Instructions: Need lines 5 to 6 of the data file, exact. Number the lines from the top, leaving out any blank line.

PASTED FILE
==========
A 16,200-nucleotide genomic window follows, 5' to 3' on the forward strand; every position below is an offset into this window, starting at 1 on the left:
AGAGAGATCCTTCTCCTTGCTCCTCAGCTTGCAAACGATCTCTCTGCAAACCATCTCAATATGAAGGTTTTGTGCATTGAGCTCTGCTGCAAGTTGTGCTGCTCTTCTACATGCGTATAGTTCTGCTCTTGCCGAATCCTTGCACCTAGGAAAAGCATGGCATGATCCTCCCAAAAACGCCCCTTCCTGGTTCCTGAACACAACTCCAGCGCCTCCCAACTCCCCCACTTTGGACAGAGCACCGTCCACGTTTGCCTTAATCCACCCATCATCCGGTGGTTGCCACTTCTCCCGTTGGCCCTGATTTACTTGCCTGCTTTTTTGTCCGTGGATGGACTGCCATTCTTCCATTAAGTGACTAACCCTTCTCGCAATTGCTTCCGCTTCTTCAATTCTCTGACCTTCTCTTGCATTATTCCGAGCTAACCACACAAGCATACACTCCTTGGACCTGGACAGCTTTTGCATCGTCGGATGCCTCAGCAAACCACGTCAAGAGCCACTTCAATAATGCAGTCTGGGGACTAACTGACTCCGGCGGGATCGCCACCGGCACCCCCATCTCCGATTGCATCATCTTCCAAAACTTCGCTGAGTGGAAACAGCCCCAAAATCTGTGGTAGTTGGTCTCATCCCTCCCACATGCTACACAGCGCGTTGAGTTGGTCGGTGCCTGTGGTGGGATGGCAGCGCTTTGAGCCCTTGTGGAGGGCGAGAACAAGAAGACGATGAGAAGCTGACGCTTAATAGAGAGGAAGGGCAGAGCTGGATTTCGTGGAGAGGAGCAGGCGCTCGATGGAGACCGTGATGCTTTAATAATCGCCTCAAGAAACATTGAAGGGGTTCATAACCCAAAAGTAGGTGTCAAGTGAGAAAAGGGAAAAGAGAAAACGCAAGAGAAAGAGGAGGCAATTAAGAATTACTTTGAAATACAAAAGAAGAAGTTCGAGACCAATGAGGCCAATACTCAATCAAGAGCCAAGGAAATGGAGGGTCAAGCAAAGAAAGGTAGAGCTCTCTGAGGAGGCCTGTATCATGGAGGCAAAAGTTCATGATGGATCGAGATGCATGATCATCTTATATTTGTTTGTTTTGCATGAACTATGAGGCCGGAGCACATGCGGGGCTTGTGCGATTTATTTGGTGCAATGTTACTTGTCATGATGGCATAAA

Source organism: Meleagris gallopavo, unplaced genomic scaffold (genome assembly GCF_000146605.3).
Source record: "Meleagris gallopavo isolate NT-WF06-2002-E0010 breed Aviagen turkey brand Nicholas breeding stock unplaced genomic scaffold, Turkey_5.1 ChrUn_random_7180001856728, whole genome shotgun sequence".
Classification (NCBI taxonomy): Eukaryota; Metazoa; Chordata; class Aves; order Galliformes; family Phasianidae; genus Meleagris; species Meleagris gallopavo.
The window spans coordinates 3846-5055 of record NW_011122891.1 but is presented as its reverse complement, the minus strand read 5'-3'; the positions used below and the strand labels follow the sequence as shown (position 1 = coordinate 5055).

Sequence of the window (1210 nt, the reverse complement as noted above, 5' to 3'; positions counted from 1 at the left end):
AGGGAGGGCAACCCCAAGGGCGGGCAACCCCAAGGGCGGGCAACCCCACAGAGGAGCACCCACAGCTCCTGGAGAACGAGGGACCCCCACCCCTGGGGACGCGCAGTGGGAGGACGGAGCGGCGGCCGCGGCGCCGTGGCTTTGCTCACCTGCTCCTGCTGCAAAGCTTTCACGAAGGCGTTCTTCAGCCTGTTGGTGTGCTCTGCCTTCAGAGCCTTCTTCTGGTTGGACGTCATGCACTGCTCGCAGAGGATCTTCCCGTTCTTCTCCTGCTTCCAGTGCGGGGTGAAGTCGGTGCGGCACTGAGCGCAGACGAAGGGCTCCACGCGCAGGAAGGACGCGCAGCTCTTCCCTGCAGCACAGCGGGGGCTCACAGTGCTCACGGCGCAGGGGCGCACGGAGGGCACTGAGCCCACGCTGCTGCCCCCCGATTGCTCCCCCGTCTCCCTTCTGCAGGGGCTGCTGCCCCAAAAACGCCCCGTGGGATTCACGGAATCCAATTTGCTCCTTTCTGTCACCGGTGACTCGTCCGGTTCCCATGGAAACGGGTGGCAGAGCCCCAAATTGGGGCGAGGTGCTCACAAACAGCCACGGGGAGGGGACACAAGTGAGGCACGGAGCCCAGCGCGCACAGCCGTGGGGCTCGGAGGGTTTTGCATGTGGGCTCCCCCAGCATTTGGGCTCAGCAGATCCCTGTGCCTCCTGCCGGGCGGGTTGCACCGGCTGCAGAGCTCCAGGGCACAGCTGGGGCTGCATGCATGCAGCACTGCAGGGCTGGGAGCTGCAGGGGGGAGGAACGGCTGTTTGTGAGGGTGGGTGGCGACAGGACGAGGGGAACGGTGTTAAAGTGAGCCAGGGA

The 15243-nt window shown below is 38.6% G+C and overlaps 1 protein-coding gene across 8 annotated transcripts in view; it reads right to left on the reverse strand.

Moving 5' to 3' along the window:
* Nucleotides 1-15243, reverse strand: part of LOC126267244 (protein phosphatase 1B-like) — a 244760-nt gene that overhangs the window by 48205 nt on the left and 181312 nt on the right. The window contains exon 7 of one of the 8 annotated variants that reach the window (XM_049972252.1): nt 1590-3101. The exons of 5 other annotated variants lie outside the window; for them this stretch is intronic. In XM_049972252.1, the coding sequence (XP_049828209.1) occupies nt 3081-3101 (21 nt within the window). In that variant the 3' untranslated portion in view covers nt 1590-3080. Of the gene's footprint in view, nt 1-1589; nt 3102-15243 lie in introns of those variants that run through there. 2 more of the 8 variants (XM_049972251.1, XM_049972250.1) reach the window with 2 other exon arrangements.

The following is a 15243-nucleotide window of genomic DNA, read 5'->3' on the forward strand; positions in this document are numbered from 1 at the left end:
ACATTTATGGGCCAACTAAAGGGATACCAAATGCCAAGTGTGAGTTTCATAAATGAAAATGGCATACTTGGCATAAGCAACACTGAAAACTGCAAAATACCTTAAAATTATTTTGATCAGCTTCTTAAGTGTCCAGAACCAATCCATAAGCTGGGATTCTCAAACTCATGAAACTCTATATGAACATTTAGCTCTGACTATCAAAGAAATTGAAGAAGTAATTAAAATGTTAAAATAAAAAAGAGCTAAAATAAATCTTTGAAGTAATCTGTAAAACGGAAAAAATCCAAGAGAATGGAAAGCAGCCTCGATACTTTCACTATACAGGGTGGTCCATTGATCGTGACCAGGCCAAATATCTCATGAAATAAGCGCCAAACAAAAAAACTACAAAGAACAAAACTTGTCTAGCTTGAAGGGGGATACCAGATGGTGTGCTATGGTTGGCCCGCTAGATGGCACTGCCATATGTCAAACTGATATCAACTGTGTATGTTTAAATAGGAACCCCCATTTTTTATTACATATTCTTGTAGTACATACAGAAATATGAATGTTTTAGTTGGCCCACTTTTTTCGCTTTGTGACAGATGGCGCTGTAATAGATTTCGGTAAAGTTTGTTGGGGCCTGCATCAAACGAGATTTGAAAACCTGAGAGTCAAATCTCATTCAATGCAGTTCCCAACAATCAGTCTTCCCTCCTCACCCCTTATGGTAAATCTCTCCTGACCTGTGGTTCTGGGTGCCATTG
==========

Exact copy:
Classification (NCBI taxonomy): Eukaryota; Metazoa; Chordata; class Aves; order Galliformes; family Phasianidae; genus Meleagris; species Meleagris gallopavo.
The window spans coordinates 3846-5055 of record NW_011122891.1 but is presented as its reverse complement, the minus strand read 5'-3'; the positions used below and the strand labels follow the sequence as shown (position 1 = coordinate 5055).